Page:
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FAREWELL to Pioneer 10

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  • FAREWELL to Pioneer 10

    CNN reports:

    LOS ANGELES, California (AP) -- Pioneer 10, the first spacecraft to venture out of the solar system, has fallen silent after traveling billions of miles from Earth on a mission that has lasted nearly 31 years, NASA said Tuesday.

    What was apparently the spacecraft's last signal was received January 22 by the Jet Propulsion Laboratory's Deep Space Network. At the time, Pioneer 10 was 7.6 billion miles from Earth; the signal, traveling at the speed of light, took 11 hours and 20 minutes to arrive.

    The signal and the two previous signals were very faint. The Deep Space Network heard nothing from Pioneer 10 during a final attempt at contact on February 7. No more attempts are planned.

    Pioneer 10 was launched March 2, 1972, on a 21-month mission. It became the first spacecraft to pass through the asteroid belt and the first to obtain close-up images of Jupiter. In 1983, it became the first manmade object to leave the solar system when it passed the orbit of distant Pluto.

    Although Pioneer 10's mission officially ended in 1997, scientists continued to track the TRW Inc.-built spacecraft as part of a study of communication technology for NASA's future Interstellar Probe mission. Pioneer 10 hasn't relayed telemetry data since April 27.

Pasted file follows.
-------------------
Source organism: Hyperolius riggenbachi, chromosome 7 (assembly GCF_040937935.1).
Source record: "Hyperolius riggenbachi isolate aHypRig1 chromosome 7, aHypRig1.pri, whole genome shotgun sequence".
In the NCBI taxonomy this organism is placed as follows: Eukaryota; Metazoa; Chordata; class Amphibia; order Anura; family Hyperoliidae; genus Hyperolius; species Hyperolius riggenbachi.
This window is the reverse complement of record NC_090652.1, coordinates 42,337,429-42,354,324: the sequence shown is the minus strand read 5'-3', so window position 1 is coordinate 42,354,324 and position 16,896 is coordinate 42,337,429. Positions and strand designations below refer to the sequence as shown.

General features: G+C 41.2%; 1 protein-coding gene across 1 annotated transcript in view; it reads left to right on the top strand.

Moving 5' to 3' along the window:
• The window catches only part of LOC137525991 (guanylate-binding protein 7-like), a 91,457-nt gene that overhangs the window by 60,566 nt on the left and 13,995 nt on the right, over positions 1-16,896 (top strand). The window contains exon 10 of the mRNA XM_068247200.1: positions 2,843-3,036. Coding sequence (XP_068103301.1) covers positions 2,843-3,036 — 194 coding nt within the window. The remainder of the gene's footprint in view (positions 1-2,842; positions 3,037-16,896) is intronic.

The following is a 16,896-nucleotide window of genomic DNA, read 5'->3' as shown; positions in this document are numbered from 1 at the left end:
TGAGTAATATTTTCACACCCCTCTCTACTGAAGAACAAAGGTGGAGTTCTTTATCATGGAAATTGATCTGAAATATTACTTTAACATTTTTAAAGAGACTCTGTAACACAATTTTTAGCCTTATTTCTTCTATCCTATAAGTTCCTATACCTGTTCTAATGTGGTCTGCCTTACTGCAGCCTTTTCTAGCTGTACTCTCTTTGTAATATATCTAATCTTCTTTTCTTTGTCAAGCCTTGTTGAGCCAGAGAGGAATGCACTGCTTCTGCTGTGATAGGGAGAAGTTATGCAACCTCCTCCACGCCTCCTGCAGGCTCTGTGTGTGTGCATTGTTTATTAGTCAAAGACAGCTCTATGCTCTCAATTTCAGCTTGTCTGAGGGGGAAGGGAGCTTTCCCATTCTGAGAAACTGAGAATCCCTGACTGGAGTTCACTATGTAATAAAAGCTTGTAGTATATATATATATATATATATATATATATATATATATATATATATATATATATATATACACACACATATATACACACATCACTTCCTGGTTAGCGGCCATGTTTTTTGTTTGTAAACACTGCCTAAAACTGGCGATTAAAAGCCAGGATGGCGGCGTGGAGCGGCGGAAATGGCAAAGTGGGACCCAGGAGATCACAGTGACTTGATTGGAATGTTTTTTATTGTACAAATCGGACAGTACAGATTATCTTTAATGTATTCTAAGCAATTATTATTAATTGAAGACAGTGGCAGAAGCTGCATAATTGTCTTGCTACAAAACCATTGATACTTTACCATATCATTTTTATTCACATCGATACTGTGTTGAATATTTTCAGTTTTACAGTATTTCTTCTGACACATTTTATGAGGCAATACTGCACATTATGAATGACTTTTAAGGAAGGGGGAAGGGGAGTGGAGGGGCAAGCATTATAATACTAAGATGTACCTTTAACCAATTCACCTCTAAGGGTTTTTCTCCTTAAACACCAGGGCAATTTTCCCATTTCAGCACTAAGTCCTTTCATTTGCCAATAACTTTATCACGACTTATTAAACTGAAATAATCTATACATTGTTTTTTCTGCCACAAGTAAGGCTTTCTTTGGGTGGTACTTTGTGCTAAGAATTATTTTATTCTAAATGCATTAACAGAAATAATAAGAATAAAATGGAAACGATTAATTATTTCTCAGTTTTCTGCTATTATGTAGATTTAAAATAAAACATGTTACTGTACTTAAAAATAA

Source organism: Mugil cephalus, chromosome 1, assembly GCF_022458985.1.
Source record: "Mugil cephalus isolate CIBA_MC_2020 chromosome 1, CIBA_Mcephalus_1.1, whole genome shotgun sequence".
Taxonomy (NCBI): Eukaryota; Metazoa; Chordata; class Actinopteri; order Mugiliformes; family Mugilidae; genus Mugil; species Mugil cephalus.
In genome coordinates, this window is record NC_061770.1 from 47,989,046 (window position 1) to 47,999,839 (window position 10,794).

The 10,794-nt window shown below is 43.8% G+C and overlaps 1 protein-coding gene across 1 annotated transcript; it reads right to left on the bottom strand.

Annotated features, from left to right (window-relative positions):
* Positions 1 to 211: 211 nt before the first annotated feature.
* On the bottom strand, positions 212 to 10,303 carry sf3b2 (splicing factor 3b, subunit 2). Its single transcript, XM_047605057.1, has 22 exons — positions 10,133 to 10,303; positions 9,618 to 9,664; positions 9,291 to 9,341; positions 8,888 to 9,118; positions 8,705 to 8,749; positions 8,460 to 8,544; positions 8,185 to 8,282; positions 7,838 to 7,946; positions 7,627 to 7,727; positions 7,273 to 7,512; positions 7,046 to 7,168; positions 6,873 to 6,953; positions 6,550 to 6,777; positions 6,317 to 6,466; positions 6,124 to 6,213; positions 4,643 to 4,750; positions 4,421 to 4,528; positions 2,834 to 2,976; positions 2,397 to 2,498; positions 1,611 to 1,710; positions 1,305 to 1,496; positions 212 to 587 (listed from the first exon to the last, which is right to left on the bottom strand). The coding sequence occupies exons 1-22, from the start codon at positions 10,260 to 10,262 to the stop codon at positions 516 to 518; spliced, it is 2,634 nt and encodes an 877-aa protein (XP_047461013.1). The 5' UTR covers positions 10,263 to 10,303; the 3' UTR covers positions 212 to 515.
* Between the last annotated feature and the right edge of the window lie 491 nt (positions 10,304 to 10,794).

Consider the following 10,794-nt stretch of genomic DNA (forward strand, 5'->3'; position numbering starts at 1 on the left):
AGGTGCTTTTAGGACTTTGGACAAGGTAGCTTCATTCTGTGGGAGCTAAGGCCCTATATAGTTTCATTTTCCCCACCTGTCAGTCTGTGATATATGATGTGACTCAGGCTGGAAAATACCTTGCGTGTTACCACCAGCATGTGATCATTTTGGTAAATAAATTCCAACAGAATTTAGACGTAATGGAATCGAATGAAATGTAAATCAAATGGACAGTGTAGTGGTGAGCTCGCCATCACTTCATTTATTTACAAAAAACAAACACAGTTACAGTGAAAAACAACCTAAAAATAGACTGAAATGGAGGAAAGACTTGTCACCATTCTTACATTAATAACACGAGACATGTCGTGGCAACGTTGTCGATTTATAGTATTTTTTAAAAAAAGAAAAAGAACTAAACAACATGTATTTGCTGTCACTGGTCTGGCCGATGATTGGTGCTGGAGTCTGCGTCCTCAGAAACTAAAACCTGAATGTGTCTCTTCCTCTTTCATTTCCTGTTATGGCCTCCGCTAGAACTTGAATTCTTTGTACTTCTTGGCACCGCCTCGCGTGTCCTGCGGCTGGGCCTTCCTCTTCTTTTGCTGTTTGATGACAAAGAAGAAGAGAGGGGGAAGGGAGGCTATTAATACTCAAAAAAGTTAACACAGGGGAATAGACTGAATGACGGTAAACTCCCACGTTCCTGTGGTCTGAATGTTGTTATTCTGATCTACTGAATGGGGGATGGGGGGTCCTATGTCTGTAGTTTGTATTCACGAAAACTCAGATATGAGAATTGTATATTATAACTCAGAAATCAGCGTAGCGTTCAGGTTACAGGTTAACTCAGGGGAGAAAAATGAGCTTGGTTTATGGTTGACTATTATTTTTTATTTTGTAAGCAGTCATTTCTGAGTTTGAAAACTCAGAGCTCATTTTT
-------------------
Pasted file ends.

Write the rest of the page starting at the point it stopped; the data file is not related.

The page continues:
"It was a workhorse that far exceeded its warranty, and I guess you could say we got our money's worth," said Larry Lasher, Pioneer 10 project manager at NASA's Ames Research Center.

    Pioneer 10 carries a gold plaque engraved with a message of goodwill and a map showing the Earth's location in the solar system. The spacecraft continues to coast toward the star Aldebaran in the constellation Taurus. It will take 2 million years to reach it.

  • #2
    It's pretty amazing to think that probes like Pioneer and Voyager are going to be floating around in space long after the human race is gone...maybe some alien will find it one day!


    • #3
      Do objects in space get "dirty" - do they pick up stuff that clings to them making them unrecognizable??

      I just had a vision of the alien equivalent of Bruce Willis and his renegade band of drillers climbing into a space ship and heading out from some far-away planet to blow up Pioneer 10 to save their world from being devastated as it crashes into their atmosphere.

      What a remarkable achievement. Just goes to show that not everything new is better.



      • #4
        As we bid farewell to Pioneer 10, we can happily look forward to the unfolding story of the Cassini-Huygens Mission to Saturn and Titan, an international venture designed to explore Saturn, her rings, moons, and the vast surrounding region.

        NASA - current Cassini mission to Saturn and Titan

        Margaret -- I don't know about "space dirt"; I looked it up on Google and arrived at a website that detected my use of a non-Virtual Reality SpaceNet Media (VRSNM) capable browser, and re-directed me to a Space Dirt site designed for older "text and images" browsers...
        This site also told me:
        "We suggest that to enhance your use of the SpaceNet in the future you upgrade to Microsoft's SpaceNet Explorer browser Version 10.5 (released 2262 A.D)"
        Last edited by CJ Swartz; 02-26-2003, 11:41 AM.